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My outsourcing blacklist

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According to some sales persons you should outsource (or even offshore) as much work as possible. Their rant usually goes something like this:

By offshoring you would be able to save a ton of money by making use of the workforce of low wage countries whose inhabitants are both intelligent and educated – and motivated ta boot! Nobody can ever get fired for doing that!

Well, this post presents a somewhat different attitude towards outsourcing. There are in fact things that you should never ever consider outsourcing…

Before diving into exactly what you shouldn’t outsource lets recap some of the known potential problems with outsourcing (especially offshoring) that you risk running into no matter what you outsource.

Language difficulties – everybody speaks english, right? Well yes – kind of. I my experience the english’es that is spoken in the different countries are not exactly the same english’es. This makes communication extra difficult. The problem is aggravated if neither country have english as their native language.

Time zone differences – the persons living in the other country might not be working (or would prefer not to be working) when the employees or customers of your company wants to get hold of them. If they are forced to work during inconvenient hours this might lead to loss of personnel and competence.

Cultural differences – differences in business ethics and work moral are for real (actually, these differences might sometimes work to your advantage). Also, the way we interpret any given situation is highly influenced by the culture we are part of. These differences often means that cooperation is complicated. Cultural difference is also a big reason behind the different levels of wages in different countries. So, the more you want to save by employing cheap labor the higher the risk of cultural differences.

Other companies have their own agendas – and that agenda is not to unselfishly help your company. As an example, outsourcing partners have been known to make up work to get more money.

Team members do not sit together. Sitting together is much better than video conferencing, or even worse communicating solely by email and phone. One way to handle this is to bring your offshored resources to your own location (commonly referred to as landing the resources), but that increases living costs and therefore the amount of money you can save by employing offshored resources.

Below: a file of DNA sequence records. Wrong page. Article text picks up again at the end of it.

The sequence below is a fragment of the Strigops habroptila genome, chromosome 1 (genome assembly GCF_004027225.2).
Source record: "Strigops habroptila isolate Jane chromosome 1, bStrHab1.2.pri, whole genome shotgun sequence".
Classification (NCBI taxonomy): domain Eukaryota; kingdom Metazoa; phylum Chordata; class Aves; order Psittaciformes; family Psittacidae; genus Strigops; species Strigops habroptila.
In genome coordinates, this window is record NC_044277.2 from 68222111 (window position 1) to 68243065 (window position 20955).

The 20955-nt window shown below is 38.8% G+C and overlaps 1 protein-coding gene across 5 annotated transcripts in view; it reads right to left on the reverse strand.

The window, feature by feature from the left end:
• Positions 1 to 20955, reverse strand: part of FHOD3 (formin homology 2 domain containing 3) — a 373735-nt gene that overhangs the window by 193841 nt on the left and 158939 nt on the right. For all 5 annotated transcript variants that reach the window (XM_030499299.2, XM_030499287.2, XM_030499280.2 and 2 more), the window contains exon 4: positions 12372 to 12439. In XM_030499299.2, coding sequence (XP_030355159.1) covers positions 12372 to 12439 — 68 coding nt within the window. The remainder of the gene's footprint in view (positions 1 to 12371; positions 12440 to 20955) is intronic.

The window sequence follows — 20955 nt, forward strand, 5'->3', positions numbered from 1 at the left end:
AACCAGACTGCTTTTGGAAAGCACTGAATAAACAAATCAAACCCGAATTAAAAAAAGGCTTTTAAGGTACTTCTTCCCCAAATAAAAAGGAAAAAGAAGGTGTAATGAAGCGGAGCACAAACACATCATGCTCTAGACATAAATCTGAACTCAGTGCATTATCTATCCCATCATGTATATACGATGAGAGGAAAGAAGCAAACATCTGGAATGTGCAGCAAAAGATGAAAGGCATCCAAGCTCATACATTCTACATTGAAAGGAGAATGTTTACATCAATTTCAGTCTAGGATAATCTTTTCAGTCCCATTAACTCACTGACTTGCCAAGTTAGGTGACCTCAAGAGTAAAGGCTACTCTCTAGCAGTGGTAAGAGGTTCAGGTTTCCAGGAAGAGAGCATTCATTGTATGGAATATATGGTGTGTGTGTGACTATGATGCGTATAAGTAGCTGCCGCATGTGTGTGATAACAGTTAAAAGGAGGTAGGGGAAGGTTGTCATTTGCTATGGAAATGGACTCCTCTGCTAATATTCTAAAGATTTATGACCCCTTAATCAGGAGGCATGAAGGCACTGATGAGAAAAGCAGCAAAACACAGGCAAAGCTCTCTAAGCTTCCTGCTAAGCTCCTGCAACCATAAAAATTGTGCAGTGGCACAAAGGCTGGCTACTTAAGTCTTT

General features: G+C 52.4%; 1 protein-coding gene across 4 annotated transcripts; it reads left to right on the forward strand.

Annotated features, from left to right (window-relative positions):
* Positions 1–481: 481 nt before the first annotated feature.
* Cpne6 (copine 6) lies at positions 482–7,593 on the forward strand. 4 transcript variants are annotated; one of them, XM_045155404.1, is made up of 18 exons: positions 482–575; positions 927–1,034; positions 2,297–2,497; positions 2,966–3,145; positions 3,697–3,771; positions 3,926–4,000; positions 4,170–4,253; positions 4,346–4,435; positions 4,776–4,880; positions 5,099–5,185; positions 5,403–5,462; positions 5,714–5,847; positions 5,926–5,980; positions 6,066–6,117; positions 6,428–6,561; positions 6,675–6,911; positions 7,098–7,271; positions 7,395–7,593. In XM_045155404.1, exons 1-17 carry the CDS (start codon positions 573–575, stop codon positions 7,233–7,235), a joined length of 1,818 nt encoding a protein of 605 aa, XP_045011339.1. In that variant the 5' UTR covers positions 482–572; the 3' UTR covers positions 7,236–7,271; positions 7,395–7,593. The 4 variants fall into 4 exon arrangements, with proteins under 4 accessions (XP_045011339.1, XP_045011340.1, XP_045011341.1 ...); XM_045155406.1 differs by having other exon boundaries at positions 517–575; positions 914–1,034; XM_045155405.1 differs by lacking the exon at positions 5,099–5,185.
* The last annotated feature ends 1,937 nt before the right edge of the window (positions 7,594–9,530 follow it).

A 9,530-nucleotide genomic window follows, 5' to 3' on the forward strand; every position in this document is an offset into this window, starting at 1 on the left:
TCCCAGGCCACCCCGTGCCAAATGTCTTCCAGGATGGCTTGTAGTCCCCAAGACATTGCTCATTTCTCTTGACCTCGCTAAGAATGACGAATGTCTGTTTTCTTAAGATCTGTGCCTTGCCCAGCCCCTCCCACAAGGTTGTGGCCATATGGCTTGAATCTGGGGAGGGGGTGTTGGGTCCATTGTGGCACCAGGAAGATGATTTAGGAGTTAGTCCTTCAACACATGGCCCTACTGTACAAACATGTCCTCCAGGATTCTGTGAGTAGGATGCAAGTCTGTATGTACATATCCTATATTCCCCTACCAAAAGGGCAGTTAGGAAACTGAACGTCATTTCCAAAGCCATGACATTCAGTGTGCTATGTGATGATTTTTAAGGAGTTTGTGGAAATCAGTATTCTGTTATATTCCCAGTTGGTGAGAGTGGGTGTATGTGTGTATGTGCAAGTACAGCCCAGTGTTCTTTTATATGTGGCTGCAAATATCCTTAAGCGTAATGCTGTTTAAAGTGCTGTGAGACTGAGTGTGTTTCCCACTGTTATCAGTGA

And, to some people the most important thing of all: Outsourcing will most of the time (in roughly 90% of cases according to this study) lead to increased costs, and that doesn’t even take the potential new long-term problems that was created due to outsourcing into account! One such possible long-term effect is that outsourcing can lead to plummeting customer loyalty.

What not to outsource (the blacklist)

So, now we are getting to the heart of things. The list of stuff that you should not outsource is very simple. But if you follow those rules you will avoid the biggest mistakes of outsourcing.

  1. Do not outsource work that requires deep knowledge of your company’s business.
    To do this kind of work you will need communicate very much with your outsourcing partners, and that proves difficult given the known problems listed above. To read more about this you might want to take a look at this warning not to outsource coming from an outsourcing executive.
  2. Do not outsource work that is essential for your company’s business success.
    This will deplete your company’s essential competence, invite other players into the market and complicate what needs to stay simple and effective. It is comparable to giving away your competitive advantage.

If you outsource work that fulfils any of these criteria or even worse, work that fulfills both criteria (beware that if one is true often the other is true too) you might put your company – and your own job – at risk.

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  1. 2012/11/28 at 13:28

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